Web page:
Much more important to the politics of gay marriage than the national election results are the results in (1) popular votes on state constitutional gay-marriage bans and (2) the results in state legislative races. Both suggest that we may be headed for more state legislative action toward the recognition of same-sex relationships in the form of civil unions and domestic partnerships (less so, for now, in the form of full marriage). This post will address the first development.
State constitutional gay-marriage bans
There are two huge stories in the votes on gay-marriage bans around the country. First, for the first time ever a gay-marriage ban has been rejected by the voters of a state, Arizona. It's not the same as an endorsement of gay marriage, but it's an unprecedented and potentially significant defeat for opponents of gay marriage. Still, I am at a loss to explain the precise reason for the result in Arizona. It could have been driven by demographics, individual state issues, differences in the pro- and anti-amendment campaigns, or the generally more libertarian political climate in the state. (By the way, I think this election could fairly be described overall as a libertarian rebellion.)
Second, average support for the bans in the seven states where they passed was down dramatically from previous elections. Here are the latest numbers on the proposed state constitutional amendments:
Arizona: Defeated 51%-49%
Colorado: Passed 56%-44%
Idaho: Passed 65%-35%
South Carolina: Passed 84%-16%
South Dakota: Passed 52%-48%
Tennessee: Passed 84%-16%
See here for state-by-state marriage amendment votes in this and past elections.
There are some remarkable things about these numbers. In the seven states where the amendments passed, average support was down to about 61%. That's about 8-10% less than average support for these amendments in past elections. Of the eight states, support for the bans was held under 60% in five; that had previously happened in only one state out of twenty. Prior to this election, the low-water mark for a ban was 56% (in Oregon in 2004). Three states (Arizona, Colorado, and South Dakota) were at or under that mark this year.
What produced these surprisingly good results for gay-marriage supporters? Several things may be happening:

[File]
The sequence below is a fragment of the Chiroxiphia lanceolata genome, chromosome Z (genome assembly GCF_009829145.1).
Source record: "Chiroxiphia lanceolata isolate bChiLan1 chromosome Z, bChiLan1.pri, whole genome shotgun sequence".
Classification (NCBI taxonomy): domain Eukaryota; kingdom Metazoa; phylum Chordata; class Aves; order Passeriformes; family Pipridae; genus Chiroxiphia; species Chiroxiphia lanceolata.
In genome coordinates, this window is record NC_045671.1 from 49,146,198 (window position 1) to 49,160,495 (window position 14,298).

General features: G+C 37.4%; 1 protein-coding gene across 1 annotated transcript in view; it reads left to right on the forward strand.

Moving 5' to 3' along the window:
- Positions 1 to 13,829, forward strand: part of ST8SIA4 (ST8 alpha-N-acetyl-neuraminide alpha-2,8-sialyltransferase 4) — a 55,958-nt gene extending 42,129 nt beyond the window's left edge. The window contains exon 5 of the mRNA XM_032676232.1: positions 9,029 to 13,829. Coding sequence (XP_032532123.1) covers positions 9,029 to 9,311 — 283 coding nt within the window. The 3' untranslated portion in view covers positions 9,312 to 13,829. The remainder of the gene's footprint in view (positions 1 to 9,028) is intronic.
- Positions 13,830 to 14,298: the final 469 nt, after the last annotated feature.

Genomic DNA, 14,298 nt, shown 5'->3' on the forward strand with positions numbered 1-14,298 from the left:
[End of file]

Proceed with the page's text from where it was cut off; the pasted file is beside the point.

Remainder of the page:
(1) Voters are getting habituated to the idea of gay marriage, even if they don't quite accept it, and so are less likely to vote to ban it (and similar unions).
(2) Voters are starting to catch on that these proposed amendments are about much more than gay marriage. They ban civil unions (which pluralities now favor), domestic partnerships, and potentially much, much more. And they do not simply stop judges from imposing gay marriage; they apply even to state legislative action.
(3) Individual state races and issues skewed the results. South Dakota, where support for the amendment was an astonishingly low 52%, is the most obvious example. There, the result was probably affected by the presence of a sweeping anti-abortion ballot measure, which brought out lots of pro-choice and anti-anti-abortion voters.
(4) It was a very bad night for Republicans for reasons unrelated to gay marriage (the Iraq war, perceived corruption), which produced a drag on support for the amendments. In almost every state (except Arizona) the marriage bans did better than most Republicans in state-wide races. Virginia is the clearest example of this, where the amendment passed with 59% support yet amendment supporter Sen. George Allen got just 49%. Gay-marriage bans can't save Republicans when the tide is this overwhelming.
Gay-marriage supporters will emphasize the first two factors; opponents will emphasize the second two. I do think it's fair to say that gay-marriage bans are starting to fizzle as a potent political weapon. Just as gay-marriage litigants are running out of friendly state judiciaries, gay-marriage opponents are starting to run out of very friendly state electorates (though I do think we'll end up with about 32-35 states with amendments when all is said and done).
The declining potency of this issue will likely have two effects. First, it will probably embolden more state legislators to reject state amendment proposals, preventing them from reaching the ballots in states where legislatures must approve them.
Second, the erosion of public support for marriage bans also suggests, I think, that both sides are going to have to start focusing more on legislation in the states. Neither will be able to deploy the trump card of judicial supremacy, on the one hand, or constitutional amendment, on the other. That's a healthy development since it means we'll have more actual legislative debate and compromise on the issue, outside of the cool confines of judicial chambers and the hothouse of popular referenda. It also means incremental change will be permitted, where judicial action and constitutional amendment on this issue entail a priori, all-or-nothing policymaking.
On that score, this election produced signs that the tide is turning in the legislative arena toward more recognition of gay relationships. That's the subject of the next post.